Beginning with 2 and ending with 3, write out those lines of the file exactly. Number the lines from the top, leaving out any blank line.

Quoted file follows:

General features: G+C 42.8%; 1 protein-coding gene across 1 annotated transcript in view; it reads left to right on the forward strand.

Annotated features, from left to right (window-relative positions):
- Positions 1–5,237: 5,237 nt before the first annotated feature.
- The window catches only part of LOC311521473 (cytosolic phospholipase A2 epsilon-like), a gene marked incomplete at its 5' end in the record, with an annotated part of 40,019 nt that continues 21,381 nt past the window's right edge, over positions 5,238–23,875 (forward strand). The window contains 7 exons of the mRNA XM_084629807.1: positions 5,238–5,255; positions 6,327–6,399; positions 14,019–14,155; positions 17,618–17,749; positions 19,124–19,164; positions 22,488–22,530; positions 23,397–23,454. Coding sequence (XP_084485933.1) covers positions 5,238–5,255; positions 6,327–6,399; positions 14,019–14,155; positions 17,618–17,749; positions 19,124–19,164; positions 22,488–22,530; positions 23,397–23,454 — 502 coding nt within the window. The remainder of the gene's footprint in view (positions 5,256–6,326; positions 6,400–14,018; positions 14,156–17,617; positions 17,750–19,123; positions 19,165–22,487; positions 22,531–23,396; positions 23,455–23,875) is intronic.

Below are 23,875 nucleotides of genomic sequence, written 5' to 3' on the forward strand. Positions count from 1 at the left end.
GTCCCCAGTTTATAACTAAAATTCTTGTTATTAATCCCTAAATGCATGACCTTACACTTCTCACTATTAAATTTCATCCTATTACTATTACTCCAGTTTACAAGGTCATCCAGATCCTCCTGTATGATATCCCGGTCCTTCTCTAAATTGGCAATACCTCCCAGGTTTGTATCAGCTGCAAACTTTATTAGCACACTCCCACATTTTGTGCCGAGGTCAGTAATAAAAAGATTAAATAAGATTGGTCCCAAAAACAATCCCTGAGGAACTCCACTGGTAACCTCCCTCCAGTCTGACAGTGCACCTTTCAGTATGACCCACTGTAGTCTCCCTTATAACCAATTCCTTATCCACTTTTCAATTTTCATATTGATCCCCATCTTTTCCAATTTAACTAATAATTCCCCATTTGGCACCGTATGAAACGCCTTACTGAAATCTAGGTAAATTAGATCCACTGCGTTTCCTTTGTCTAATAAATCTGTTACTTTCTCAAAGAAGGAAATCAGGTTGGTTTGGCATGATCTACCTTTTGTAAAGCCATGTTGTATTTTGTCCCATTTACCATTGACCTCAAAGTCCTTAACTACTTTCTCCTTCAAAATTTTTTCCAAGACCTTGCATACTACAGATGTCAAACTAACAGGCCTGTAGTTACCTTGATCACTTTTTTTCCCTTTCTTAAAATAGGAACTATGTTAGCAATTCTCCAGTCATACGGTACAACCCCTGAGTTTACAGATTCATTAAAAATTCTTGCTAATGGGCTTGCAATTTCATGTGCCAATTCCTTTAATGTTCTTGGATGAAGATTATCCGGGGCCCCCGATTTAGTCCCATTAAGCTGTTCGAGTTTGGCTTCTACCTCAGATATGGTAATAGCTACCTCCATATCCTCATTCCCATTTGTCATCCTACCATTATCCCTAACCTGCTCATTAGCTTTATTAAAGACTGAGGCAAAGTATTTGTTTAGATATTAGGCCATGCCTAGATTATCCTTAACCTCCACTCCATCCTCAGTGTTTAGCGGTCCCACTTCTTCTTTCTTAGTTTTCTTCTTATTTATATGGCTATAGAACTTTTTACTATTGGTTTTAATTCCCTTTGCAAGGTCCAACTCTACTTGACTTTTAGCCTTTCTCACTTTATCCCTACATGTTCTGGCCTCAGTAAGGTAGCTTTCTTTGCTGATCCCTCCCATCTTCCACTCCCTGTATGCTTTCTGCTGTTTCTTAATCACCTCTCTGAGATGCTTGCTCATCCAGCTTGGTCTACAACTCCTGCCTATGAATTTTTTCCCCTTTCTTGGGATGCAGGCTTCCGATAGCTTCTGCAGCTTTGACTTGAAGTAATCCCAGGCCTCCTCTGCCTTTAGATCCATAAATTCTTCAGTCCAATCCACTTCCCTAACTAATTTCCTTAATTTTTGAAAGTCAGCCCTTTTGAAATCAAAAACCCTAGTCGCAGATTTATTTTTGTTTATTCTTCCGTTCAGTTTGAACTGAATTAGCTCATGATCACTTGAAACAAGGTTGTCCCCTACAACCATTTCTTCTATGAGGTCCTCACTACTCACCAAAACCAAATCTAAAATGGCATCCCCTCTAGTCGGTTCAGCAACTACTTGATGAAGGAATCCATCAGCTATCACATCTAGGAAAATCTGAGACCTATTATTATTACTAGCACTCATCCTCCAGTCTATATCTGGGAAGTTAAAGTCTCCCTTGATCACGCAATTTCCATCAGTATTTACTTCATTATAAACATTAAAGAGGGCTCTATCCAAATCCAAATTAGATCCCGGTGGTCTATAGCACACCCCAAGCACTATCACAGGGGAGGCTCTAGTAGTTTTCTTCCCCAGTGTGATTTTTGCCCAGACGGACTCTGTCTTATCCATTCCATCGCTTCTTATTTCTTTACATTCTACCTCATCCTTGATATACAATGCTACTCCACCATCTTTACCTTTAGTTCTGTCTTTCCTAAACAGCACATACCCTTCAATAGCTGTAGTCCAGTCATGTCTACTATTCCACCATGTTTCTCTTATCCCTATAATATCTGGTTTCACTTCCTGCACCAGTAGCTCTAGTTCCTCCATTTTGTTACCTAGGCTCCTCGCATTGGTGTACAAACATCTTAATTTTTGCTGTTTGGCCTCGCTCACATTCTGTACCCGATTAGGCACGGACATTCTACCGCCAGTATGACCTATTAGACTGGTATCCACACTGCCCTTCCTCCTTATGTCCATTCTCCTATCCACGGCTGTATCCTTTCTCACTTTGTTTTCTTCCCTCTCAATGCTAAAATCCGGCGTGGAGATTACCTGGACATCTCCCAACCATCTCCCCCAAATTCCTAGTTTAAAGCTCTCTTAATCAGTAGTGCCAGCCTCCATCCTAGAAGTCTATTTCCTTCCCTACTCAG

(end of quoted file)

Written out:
Annotated features, from left to right (window-relative positions):
- Positions 1–5,237: 5,237 nt before the first annotated feature.